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Lethbridge Herald Newspaper Archives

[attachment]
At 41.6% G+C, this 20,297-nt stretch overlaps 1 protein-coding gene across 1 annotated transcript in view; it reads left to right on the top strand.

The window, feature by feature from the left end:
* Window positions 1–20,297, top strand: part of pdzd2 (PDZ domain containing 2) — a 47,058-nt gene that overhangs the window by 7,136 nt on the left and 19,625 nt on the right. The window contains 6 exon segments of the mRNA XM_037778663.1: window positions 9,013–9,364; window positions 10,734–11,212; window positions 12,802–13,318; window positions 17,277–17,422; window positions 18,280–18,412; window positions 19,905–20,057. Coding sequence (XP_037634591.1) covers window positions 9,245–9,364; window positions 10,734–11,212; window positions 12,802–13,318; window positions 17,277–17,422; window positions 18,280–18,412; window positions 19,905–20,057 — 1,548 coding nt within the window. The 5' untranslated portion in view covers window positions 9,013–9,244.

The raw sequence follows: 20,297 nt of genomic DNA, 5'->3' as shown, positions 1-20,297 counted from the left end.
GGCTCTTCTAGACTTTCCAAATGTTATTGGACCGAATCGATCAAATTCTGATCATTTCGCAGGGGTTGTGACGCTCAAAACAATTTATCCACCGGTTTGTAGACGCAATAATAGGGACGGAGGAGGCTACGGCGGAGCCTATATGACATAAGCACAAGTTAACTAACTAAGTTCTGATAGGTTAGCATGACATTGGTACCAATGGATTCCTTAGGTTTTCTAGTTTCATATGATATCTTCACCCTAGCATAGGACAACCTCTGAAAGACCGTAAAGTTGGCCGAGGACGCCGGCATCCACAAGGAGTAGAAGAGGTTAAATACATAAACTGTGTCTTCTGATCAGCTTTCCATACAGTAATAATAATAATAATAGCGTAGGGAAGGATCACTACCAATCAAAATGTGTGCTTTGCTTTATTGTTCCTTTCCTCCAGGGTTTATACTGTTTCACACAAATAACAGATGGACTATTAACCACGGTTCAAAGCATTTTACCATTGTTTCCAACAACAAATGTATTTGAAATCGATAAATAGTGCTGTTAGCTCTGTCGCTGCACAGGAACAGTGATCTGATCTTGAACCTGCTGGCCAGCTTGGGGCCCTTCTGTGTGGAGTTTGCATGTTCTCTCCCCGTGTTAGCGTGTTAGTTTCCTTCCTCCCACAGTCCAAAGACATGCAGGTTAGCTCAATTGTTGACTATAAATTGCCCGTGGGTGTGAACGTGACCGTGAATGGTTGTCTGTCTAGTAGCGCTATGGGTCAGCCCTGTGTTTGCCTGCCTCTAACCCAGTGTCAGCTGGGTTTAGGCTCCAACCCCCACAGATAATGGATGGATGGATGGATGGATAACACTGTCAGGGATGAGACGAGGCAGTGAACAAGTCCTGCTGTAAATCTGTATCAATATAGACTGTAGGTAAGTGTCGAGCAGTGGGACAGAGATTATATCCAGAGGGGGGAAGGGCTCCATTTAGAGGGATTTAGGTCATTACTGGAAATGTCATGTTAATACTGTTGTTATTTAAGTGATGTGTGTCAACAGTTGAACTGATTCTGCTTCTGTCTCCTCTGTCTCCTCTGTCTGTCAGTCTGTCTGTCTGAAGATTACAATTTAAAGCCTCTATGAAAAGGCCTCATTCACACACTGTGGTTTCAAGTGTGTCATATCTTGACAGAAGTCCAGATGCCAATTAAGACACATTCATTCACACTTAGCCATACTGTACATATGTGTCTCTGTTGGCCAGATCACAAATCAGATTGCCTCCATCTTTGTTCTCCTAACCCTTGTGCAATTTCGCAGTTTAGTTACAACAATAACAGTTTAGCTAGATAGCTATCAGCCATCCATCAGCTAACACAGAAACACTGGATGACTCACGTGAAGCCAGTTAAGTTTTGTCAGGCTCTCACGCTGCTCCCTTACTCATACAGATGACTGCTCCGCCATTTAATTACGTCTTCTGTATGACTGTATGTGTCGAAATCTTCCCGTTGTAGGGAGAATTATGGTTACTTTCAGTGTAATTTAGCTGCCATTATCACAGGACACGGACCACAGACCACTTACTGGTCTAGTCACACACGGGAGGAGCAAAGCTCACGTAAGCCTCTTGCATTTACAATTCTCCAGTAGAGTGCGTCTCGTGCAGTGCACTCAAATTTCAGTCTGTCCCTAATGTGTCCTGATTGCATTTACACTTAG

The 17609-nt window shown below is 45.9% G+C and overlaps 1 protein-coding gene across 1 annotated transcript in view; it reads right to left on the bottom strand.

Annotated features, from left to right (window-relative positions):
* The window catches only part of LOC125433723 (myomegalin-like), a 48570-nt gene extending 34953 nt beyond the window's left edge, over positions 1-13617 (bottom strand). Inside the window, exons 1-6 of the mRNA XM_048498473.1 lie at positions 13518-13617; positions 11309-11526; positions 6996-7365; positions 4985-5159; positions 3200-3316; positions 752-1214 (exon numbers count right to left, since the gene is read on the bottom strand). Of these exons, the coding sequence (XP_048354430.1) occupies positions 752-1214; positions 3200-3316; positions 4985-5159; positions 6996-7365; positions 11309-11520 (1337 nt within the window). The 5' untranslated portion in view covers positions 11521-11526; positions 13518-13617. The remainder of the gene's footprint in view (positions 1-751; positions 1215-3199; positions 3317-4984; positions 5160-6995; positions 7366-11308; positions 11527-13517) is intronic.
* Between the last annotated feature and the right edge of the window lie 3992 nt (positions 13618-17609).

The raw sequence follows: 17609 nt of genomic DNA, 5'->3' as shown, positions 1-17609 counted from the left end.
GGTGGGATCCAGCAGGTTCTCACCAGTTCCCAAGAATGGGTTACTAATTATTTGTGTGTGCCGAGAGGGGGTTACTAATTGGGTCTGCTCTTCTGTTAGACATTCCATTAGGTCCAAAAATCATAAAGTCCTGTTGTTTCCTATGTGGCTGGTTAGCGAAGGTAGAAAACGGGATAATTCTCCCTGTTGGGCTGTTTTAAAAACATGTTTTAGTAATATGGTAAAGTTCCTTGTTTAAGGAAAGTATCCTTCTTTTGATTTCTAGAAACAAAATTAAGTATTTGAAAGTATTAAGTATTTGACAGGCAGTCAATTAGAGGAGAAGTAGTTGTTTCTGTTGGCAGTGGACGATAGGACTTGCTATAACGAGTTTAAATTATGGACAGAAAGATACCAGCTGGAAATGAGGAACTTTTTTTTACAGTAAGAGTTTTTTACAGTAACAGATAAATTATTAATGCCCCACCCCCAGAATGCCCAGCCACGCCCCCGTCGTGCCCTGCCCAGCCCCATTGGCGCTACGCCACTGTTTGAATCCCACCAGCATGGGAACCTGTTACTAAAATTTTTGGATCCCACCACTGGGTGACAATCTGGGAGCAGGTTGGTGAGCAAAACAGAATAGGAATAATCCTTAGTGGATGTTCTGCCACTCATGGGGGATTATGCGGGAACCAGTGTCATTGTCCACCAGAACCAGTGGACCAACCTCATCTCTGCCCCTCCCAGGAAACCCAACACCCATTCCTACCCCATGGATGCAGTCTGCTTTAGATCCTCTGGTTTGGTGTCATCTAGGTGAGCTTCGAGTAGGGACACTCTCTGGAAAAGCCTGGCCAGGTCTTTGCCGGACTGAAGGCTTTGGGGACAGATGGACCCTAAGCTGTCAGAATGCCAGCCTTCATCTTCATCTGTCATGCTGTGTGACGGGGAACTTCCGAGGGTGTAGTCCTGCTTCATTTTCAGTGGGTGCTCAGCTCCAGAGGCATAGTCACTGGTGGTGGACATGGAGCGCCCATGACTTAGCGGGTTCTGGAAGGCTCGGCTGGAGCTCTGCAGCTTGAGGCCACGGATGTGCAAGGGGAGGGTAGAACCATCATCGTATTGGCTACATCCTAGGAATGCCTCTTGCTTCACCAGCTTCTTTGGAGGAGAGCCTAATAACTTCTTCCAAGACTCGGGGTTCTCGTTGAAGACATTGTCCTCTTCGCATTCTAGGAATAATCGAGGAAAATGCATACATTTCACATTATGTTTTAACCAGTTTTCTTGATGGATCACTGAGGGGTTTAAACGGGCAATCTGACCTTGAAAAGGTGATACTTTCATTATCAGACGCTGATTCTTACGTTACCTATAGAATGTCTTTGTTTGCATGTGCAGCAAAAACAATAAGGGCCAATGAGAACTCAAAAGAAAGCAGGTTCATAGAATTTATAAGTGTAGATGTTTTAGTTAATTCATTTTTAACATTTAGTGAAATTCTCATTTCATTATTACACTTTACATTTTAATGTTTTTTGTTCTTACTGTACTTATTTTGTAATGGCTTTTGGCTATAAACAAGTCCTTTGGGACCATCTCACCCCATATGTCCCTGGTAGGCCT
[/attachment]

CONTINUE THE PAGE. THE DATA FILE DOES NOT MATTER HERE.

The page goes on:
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Lethbridge Herald, The (Newspaper) - January 14, 1975, Lethbridge, Alberta 10 THE LETHBRIDGE HERALD January 14, 1975 Lawrence Lamb M.D. Dear Dr. Lamb Recently I read your article on cereal fiber combating diver- ticulosis. I developed a spastic colon last February. My doc- tor put me on a bland diet and Librax. After two months, my condition had only improved somewhat. He took me off whole milk, and now I am starting to see a real im- provement. I'm very confused at this time. I only started drinking a lot of milk a short time before my spastic colon problem started. I have never been much of a vegetable or salad eater, but I did include them in my meals several times a week. I really don't know what brought the condi- tion on. My doctor said I must stay on a bland diet, but I feel that you need roughage as you ex- plained. I'm 31 and would like to have a second child. I need to be on a correct diet now so I will maintain good health in the future. The type of diet suggested for people with colon problems is a subject of controversy among physicians. The end result is I'm confused about what to do. Any information or advice you can give would be greatly appreciated. Dear Reader There is lots of room for confusion. For years doctors have prescribed bland low residue diets for spastic or irritable colon. Work by a British suregon, since confirmed by many other doctors, strongly suggests that this was exactly the opposite of what most peo- ple in our highly civilized society really needed. This gave rise to the bulk diet concept, with particular emphasis on getting cereal fiber from whole wheat and whole cereal products as op- posed to refined flour. It has since been shown that vegetable fiber is also helpful. Whenever there is a drastic change in thinking like this, there will be a period before there is general agreement. Then there is always the ex- ceptional case that requires a different approach. Still the evidence is very good that the colon needs bulk and that means vegetable and cereal fiber in the diet. Intolerance to lactose, the double sugar in milk, is still a different problem. Many adults have this condition and it causes the same symptoms as a spastic colon: It is quickly and dramatically treated by simply stopping use of milk and all milk products. These people need another source of calcium. -Milk in- tolerance will cause digestive problems, even if your diet is otherwise nearly perfect and contains adequate bulk. That may have been your main problem. The milk problem here is the same whether you are using whole or skim milk. It is the double sugar and not the fat that is causing the problem. You may need a bowel training program. For more on this write to me at P.O. Box 1151, Radio City Station, New York, N.Y. 10019 and ask for the booklet on spastic colon. Send 50 cents to cover costs. You can always do some ex- perimentation on your own and find out. Stay off all milk and milk products, including cheese, buttermilk and foods that use lots of milk in preparation then see what happens. You can also try the foods with lots of bulk and see if that improves your condition. Also, stay away from coffee, tea, coias and other caffeinated beverages. Flashback By THE CANADIAN PRESS Jan. 14, 1975 Italian revolutionist Felice Orsini threw three bombs at the carriage of French Emperor Napoleon III 117 years ago in 1.858 killing three bystanders but leaving the emperor unharmed. Or- sini, who considered the emperor the chief obstacle to Italian independence from Austrian rule, made a death- cell appeal to him to take up the Italian cause. The country eventually achieved independence in 1871. 1875 Halifax Herald first appeared. 1911 Norwegian explorer Roald Amundsen reached the Bay of Whales en route to the South Pole. Goren on Bridge BY CHARLES H. GOREN AND OMAR SHARIF 1975, The Chicigo tribune North-South vulnerable. South deals. NORTH 6AK43 95 WEST EAST Void 4K943 4QJ864 32 SOUTH A J 10872 410 The bidding: South West North East 1 34 Dble. 4 4 4V 54 Pass Pass 5 V Pass 6 V Pass Pass Pass Opening lead: Two of 4 The Blue Ribbon Pairs, one of the premier events of the American Contract Bridge League's Fall Nationals, held in Novem- ber in San Antonio. Texas, was won by two U.S. internationalists. Edgar Kaplan of New York and Norman Kay of Philadelphia. They came from behind with a 73% score in the final ses- sion to take the title. This hand played a major part in their victory., Kay, West, took advan- tage of the vulnerability to make a weak jump overcali in clubs. North's double was not for it was a Negative Double, used as a takeout for the unbid suits. When South took two bids without any further en- couragement from his part- ner, North judged his hand, worth a raise to slam. Six hearts was a reason- able contract, which under normal circumstances would on little more than the diamond finesse. On the actual lie of the cards, the slam stood no chance, as Kay and Kaplan were quick to demonstrate. Kay led the two of clubs, taken by Kaplan's king. Since this card could not have been a fourth-best lead in view of West's preempt in the suit, East read it as an usual lead, indicating that West had a strong preference for a particular suit to be re- turned. Therefore, Kaplan returned a lower of the remaining side suits. Declarer played low, and Kay's ruff beat the slam. Had the hand been dis- tributed differently so that West had a spade void, he would have been able to con: vey this message to partner by his choice of opening lead. In that event, West would lead the eight, or possibly the jack, of clubs. Since the first trick would reveal that the lead could have been from the top of a sequence, it would again have a suit pre- ference connotation, this time requesting a switch to the higher of the remain-, ing side suits, or spades. Your horoscope By Dixon WEDNESDAY Your birthday today: Inner harmony is the main quest this year. Once you have it, all problems become manageable. You experiment in early months and make better use of what you have in latter half year. Reasonable endeavors bring results. Relationships prosper when you share with those who have less. Today's natives seek peace, include great writers and religious leaders. ARIES (March 21-April This morning's schemes are unworkable, but re.solve themselves in midday or later. Take strong comments in stride as you push ahead. TAURUS (April 20-May You're, welcome in many places and directions. Stay put long enough to sort out in your own mind just where you want to go. Enjoy listening and learning. GEMINI (May 21-June Your energy is up, as is your knack for profitably bringing exotic or unusual factors into career ventures. Spend your leisure time in games of com- petition. CANCER (June 21-July Short-term projects succeed. Family ties are useful. Partnerships that could prove powerful in the future arise from current social contacts. LEO (July 23-Aug. Don't make final decisions un- til afternoon, when they come spontaneously and are well made. Unorthodox approaches to both work and play yield high results. VIRGO (Aug. 23-Scpt. Spend the morning straighten- ing up, troubleshooting. In afternoon, you experience an interesting combination of pleasure and duty. Friends spring odd but pleasant sur- prises. LIBRA (Sept. 23-Oct. It's a splendid day for creative work, but you're apt to overdo it in the excitement. Pace your efforts. Go to an evening party ready for a round of fun. SCORPIO (Oct. 23-Nov. Switching things around early causes unexpected havoc. In the afternoon you see the reason for it and can make more effective changes. SAGITTARIUS (Nov. 22- Dcc. Watch this morning! Something falls apart; you can benefit from it by being ready to make corrections. Even though the rest of the day is a breeze, don't, be slop- py. CAPRICORN (Dec. 22-Jan. -The .demands of others seem to be excessive. You achieve a better balance in later hours. Career interests skyrocket. AQUARIUS (Jan. 29-Feb. You compete well today. Search for fresh contracts and new business. If you can take your work outside, do so. If you can take off from the work, go! PISCES (Feb. 19-March Morning news is in- complete, misleading. Go ahead with your plans, follow- ing long-term rather than im- mediate goals. You're produc- tive in later hours. NO PROBLEM JUST A LITTLE WHIPLASH THAT'S GREAT NEWS. NIGHT CLUB, A TATTOO RWLORANDA HAMBURGER STAND OW THE SOUTH COAST... "We ENTIRE ARMAPA IS OFF OUR SOUTH ...NOW, MAYBE WE CAN BALANCE THE I DID OH I'M SORRY, LOIS, I JUST LlkTE TO BUSY. WELL, I SEE YOU FINALLY ear AROUND TO SEWING THE BUTTON ON AAV COAT. Ask Andy ALLOY Andy sends a complete 20 volume set of the Merit Students Encyclopedia to John J. Holland III, age 11, of Santa Maria, Calif., for his question: What exactly is an alloy? An alloy is a mixture, usual- ly of two or more suitable metals, and our man made alloys are far superior to the metals found in nature. For example, natural gold is soft and tends to flake apart. When alloyed with small amounts of silver, it becomes harder and more durable without los- ing its golden gloss. Perhaps the first alloy was made by accident, when bits of copper and tin melted and fused together in a long ago campfire. When the mixture cooled, it formed a new and different metal, stronger than either copper or tin. It was the brownish alloy called bronze. The Bronze Age of human history began when mankind learned to repeat this happy accident to make superior tools and weapons. Most natural metals are too soft, too brittle or too prone to rust up under hard work. But when melted with small amounts of other materials, they form alloys with superior qualities. For ex- ample, our various steels are basically iron alloyed with carbon and magnesium. Traces of valadium, titanium and cobalt may be added to create the super tough steel alloys used to make heavy duty machine tools. Small amounts of chromium with perhaps nickel, molybdenum and silicon may be added to the basic iron alloy to create stainless steel. The list of possible alloys in endless, and each mixture has its own special qualities. All DESTROYED BY LIGHTNING Semele, daughter of Cad- mus, mother by Zeus of Dionysus, demanded Zeus appear before her in all his splendor and was destroyed by his lightning. this is possible because each is made of its own atoms or molecules, which are all alike. These invisibly small fragments are arranged in tiny grains or crystals. The crystals are arranged in formations, and the same pattern repeats throughout the entire structure. This holds the natural metal together, but under stress it tends to slip and dislocate along the cracks. However, when two or more metals are melted together, their crystals separate. As the alloyed mixture cools, the different crystals interlock and form more durable struc- tures. Hence a good alloy is harder, stronger and less breakable than its separate ingredients. Most alloys gain strength and rust resistance. However natural aluminum is rust resistant, though too soft for hard work. When alloyed with zinc, copper and magnesium it becomes stronger, though some of its rust resistance is lost. Quwtioni asked by chil- dren of Herald thould be mailed to Ask Andy, P.O. Box. 765, Huntington Beach, California 92648. (Copyright Chronicle Publlthing Co. 1973) Fun with figures By J.AiH. Hunter Each distinct letter in this addition stands for "a par- ticular but different digit. You know the difference between odd and even? Well, here we have a distinctly odd SHAM. So what will the PASHA be? SAM MET SHAM PASHA (Answer tomorrow) Yesterday's answer: Jack 12 years, Jill 9. BUGS BUNNY WOVER WANTS TO SHAKE HANDS WITH, COME ON, BE A GOOD WOVER'S TEWWIFIC SENSE BLONDIE BLONDIE, I'M LATE.' OPEN THE FRONT DOOR.' HE PIDNT EVEN SHAVE THIS MORNING. ARCHIE TODAY, FOR. BIOLOGY. YOU WERE ASKED TO- IN MINI -CREATURES J ARCHIED I HAVE HERE THREE WORMS.' THE COMMON EARTHWORM THE NI6HT CRAWLER, AND THE ROSY E1SENIA.' PROBABLY CRAWLED OUT OF YOUR ASSIGNMENT; AS YOU DO.' HAGAR THE HORRIBLE BEETLE BAILEY Lll ABNER TUMBIIWEEDS WHILE THE POGPATCHERS SWEAT AND STRAIN TOCABVE A NEWER SBWPER P06PATCH OUT OF THE WORTHLESS THE CITY DEVELOPERS CREATING A SPLENDID NSW LUXURY HOTEL SUE NBEPS MEi'CRlBP LEAPING- INTO Trie SAMPLE J VA WAY, 6KEAT 6LEAMIN6 STALLION, EVERY RIPPLIN6 SINEW HURTLEP FORTH WITH ALITHE UNLEASHED POWER ANP FURY OP A ;